'Patriotic Duty' A German State Gains Ground Against Neo-Nazi Crime

Far-right street violence reached a postwar high last year in Germany. But the once-notorious state of Brandenburg has reversed the trend, thanks to a number of organized citizens and focused public officials. SPIEGEL presents a portrait of a successful push against the neo-Nazi threat.

By and

As hundreds of thousands of Germans celebrated the 60th anniversary of their country's constitution at an outdoor festival in Berlin on May 23, right-wing extremists in Luckenwalde -- about 50 kilometers (30 miles) south of the capital -- planned to demonstrate their own power. Their motto for the day? "Democrats are death for the people."

A Brandenburg neo-Nazi in court in 2008. The eastern German state has focused its efforts to reduce far-right street violence.
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A Brandenburg neo-Nazi in court in 2008. The eastern German state has focused its efforts to reduce far-right street violence.

The town of Luckenwalde managed to resist its unwanted guests. Schoolchildren made posters. Dennis H., who had registered the neo-Nazi demonstration, found his photograph, address and full name published on the Internet. Police and the public prosecutor stepped in before the march, confiscating computers and documents and investigating on grounds of "slandering the government."

A counter-demonstration also mustered far more participants than the neo-Nazis could. A "democracy festival" in the city center drew the most attention, and in the evening hundreds of citizens took up brooms and gathered for a big "clean-up," sending the message that Luckenwalde wouldn't tolerate any "brown dirt," a reference to Nazi brownshirts.

Luckenwalde's story bucks an apparent trend. Only a few days before, a visibly contrite Interior Minister Wolfgang Schäuble of the Christian Democratic Union announced the results of a report by his Federal Criminal Police Office, Germany's equivalent of the FBI, which has documented an all-time high level of postwar right-wing crimes. The Federal Office for the Protection of the Constitution (BfV), Germany's domestic intelligence agency, has recorded an increase in so-called "right-wing anarchists" who instigate targeted riots and take on the police and unionists. The BfV has also seen an increase in neo-Nazi marches. The picture painted by the BfV's report would give anyone the impression that right-wing extremism is a fate Germans will have to get used to -- or perhaps one to which they've long since resigned themselves.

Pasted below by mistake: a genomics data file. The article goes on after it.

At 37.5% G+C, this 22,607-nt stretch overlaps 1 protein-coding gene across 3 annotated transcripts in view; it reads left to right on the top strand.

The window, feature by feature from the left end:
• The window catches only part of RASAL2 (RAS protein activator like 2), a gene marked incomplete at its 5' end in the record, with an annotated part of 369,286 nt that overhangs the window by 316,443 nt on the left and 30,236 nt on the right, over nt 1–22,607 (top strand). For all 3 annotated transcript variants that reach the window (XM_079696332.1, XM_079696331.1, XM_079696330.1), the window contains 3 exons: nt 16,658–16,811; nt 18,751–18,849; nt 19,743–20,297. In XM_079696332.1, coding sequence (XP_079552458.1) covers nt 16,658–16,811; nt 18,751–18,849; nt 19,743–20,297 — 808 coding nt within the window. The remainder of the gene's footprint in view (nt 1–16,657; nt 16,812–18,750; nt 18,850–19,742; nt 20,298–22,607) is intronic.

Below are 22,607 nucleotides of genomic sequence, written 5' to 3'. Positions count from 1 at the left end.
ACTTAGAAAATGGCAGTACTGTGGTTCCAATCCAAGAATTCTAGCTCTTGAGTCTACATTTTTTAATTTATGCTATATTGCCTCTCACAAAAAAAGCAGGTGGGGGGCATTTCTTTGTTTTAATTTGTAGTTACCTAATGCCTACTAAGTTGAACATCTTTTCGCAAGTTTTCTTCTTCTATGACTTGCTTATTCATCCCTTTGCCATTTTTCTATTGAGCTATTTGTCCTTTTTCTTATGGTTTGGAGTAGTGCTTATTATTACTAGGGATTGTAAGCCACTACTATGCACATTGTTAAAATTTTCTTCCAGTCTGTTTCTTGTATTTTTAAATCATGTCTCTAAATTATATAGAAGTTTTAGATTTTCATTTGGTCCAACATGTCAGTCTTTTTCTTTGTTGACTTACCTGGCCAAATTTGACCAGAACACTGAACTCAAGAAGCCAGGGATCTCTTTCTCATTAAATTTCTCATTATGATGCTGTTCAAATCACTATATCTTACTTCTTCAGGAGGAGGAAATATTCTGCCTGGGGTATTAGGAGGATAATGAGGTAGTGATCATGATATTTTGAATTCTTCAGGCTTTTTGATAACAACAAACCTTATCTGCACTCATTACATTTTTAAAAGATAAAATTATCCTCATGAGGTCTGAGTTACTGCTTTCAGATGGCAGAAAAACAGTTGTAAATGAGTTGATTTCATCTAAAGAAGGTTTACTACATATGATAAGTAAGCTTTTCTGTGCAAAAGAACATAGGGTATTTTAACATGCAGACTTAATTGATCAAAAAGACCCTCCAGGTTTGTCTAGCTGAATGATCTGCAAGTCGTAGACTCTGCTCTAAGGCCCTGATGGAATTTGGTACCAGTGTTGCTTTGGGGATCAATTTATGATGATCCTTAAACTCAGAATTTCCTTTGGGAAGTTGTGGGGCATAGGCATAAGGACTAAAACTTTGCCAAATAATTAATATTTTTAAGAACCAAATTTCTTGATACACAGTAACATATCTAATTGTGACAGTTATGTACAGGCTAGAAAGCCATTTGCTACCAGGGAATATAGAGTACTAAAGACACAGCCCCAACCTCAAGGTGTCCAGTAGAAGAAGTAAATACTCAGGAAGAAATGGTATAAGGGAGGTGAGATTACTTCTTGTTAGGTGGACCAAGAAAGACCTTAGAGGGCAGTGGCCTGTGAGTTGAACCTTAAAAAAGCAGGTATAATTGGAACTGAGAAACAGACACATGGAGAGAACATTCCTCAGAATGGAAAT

Spreading good news, perhaps, isn't an interior minister's job. But it wouldn't have been impossible. Among Schäuble's statistics, one number went almost unnoticed. It suggests that right-wing violence may not be unavoidable, even in the eastern states, where right-wing crime rates have been particularly high. The eastern state of Brandenburg has seen a noticeable drop in its toll of far-right violent crimes (see graph). There's no question that the state still sees far too many -- but an organization called "Victims' Perspective" as well as the state prosecutor's office confirm the trend is real.

For years a stream of shocking news came out of Brandenburg, which surrounds the city of Berlin. Students were attacked at campsites, people were chased to their deaths. Small cities like Bernau or Schwedt gained a reputation as "brown towns," and tourist guides declared whole sections of the state "no-go areas" for foreigners. Right-wing extremists established their own youth culture in schools through neo-Nazi music. Brandenburg was seen as a stronghold not just for neo-Nazis, but also for far-right apologists. Manfred Stolpe, Brandenburg's governor from 1990 to 2002 and a Social Democrat (SPD), made excuses for young, violent criminals for far too long -- calling them victims of confusion following German reunification.

The first step for Brandenburg was admitting it had a problem. When Matthias Platzeck, another Social Democrat, assumed Stolpe's post, he spoke in plain language. "Brutal attacks, open ostracism of people from other countries, of people who look different or think differently -- all that couldn't and can't be categorized under the rubric of 'isolated cases'," the new governor declared.

Far-right crimes in Germany in 2008

Far-right crimes in Germany in 2008

In a sort of pincer strategy -- with citizen involvement on one side, and pressure from the government on the other -- Brandenburg resisted the neo-Nazis. The state's interior minister, Jörg Schönbohm of the Christian Democratic Union (CDU), also gave clear signals, issuing a decree that pledged every police officer to a harder fight against neo-Nazism.

Officers were ordered to record even the most trivial-seeming acts, every appearance of a swastika, every drunken Nazi salute. This made it possible to take "perpetrator-oriented measures," whether at gas stations or train stations. Little by little, pressure was increased.